NASA scientists pored Wednesday over stunning new images of Mercury as their MESSENGER probe began a year-long mission to map the surface of the solar system's least-understood planet.
After a 4.9-billion-mile (7.9-billion-kilometer) journey that took six-and-a-half years, the MErcury Surface, Space ENvironment, GEochemistry, and Ranging spacecraft finally entered the planet's orbit on March 17.
MESSENGER could unlock the secrets of a planet where temperatures reach a mind-boggling 800 degrees Fahrenheit (427 degrees Celsius) during the day but plummet to minus 150 degrees (minus 100 degrees Celsius) at night.
Despite its relative proximity to the Earth, Mercury has been little explored because it is the closest planet to the Sun and therefore subject to enormous gravitational pulls and massively high levels of radiation.
The first image, released on Tuesday, showed a dark crater called Debussy, while the lower part revealed a portion of Mercury near its south pole that has never before been photographed by a spacecraft.
MESSENGER, the first spacecraft ever placed in Mercury's orbit, captured 363 more images over six hours, 224 of which had been transmitted back to eager NASA scientists by Wednesday afternoon.
"Mercury has many mysteries, and now we will be able to get the close-up information that will unlock these secrets," said James Head, a geological sciences professor who is part of the MESSENGER team.
"In the coming year, we will be making discoveries every day, answering old questions and revealing new mysteries that we can't even suspect today.
"On Earth, we don't understand how plate tectonics started several billion years ago. Mercury may hold the answer," Head said.
"We also want to know that if the material in the permanently shadowed craters on Mercury is water ice, how does it get there in this hellishly hot environment? Could this be a record of the history of water in the solar system?"
Mariner 10, an earlier probe that made three passes of Mercury in 1974 and 1975 mapped out about 45 percent of the surface of the planet. NASA hopes now to be able to complete that work.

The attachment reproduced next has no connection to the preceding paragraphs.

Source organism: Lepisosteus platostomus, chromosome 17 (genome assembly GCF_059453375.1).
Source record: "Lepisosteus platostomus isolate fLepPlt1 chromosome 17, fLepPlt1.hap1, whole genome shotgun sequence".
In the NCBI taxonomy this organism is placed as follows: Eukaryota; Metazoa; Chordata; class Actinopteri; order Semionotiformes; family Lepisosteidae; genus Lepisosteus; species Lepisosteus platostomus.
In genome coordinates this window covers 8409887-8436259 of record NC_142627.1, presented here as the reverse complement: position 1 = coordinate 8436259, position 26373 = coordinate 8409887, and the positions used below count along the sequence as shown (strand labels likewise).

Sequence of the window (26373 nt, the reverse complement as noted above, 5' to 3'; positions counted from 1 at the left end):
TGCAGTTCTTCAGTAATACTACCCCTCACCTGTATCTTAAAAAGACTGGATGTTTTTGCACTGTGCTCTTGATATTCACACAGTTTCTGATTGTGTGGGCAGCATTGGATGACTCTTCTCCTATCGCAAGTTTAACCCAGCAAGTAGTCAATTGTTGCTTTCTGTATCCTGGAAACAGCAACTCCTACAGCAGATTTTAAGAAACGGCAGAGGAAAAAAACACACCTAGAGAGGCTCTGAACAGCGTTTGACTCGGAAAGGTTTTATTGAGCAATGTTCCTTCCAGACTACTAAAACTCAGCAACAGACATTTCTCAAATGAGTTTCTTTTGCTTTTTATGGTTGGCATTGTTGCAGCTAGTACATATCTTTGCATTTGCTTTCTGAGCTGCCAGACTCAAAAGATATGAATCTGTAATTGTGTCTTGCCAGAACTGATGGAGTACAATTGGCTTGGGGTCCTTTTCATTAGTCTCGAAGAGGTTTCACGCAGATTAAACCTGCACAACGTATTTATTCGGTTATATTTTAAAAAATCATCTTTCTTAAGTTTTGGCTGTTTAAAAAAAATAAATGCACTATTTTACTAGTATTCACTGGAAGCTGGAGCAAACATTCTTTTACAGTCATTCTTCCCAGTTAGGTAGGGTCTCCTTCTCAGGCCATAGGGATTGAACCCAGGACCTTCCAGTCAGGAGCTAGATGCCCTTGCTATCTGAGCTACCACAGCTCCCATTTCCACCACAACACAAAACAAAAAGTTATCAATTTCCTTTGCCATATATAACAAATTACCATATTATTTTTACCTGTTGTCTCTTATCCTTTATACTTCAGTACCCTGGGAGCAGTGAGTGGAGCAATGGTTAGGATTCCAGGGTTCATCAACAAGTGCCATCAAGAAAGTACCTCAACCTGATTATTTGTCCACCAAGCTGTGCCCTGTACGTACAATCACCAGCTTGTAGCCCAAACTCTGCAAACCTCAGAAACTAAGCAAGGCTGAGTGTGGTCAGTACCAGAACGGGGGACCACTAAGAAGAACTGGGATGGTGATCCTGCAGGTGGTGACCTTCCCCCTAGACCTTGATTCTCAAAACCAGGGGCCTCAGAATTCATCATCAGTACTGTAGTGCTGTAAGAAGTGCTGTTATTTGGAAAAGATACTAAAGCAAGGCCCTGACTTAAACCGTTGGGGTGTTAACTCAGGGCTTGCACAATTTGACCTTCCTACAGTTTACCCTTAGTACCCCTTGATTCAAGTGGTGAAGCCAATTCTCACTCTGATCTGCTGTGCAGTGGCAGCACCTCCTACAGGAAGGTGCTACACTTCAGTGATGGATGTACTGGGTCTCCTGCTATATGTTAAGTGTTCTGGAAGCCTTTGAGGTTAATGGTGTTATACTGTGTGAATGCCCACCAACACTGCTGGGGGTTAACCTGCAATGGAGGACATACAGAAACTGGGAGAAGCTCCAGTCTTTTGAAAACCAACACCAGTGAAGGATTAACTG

MESSENGER will begin continuous mapping on April 4, orbiting the planet every 12 hours at a minimum altitude of 124 miles (200 kilometers).
Scientists believe enormous volcanic eruptions produced many of Mercury's expansive plains, which are littered with meteor craters, and say its strong magnetic field appears to be generated by a molten iron core.
MESSENGER, a 1,067-pound (485-kilogram) robotic probe, was launched in August 2004, making one flyby of Earth, two of Venus and three of Mercury before entering its new orbit.
"The entire MESSENGER team is thrilled that spacecraft and instrument checkout has been proceeding according to plan," said mission spokesman Sean Solomon of the Carnegie Institution for Science in Washington.
"The first images from orbit and the first measurements from MESSENGER's other payload instruments are only the opening trickle of the flood of new information that we can expect over the coming year. The orbital exploration of the solar system's innermost planet has begun."
Named after the Roman messenger god, hence the name of the NASA probe, Mercury is heavily cratered and similar in appearance to the Moon. It is the smallest of the eight planets and orbits the Sun every 87.969 Earth days.
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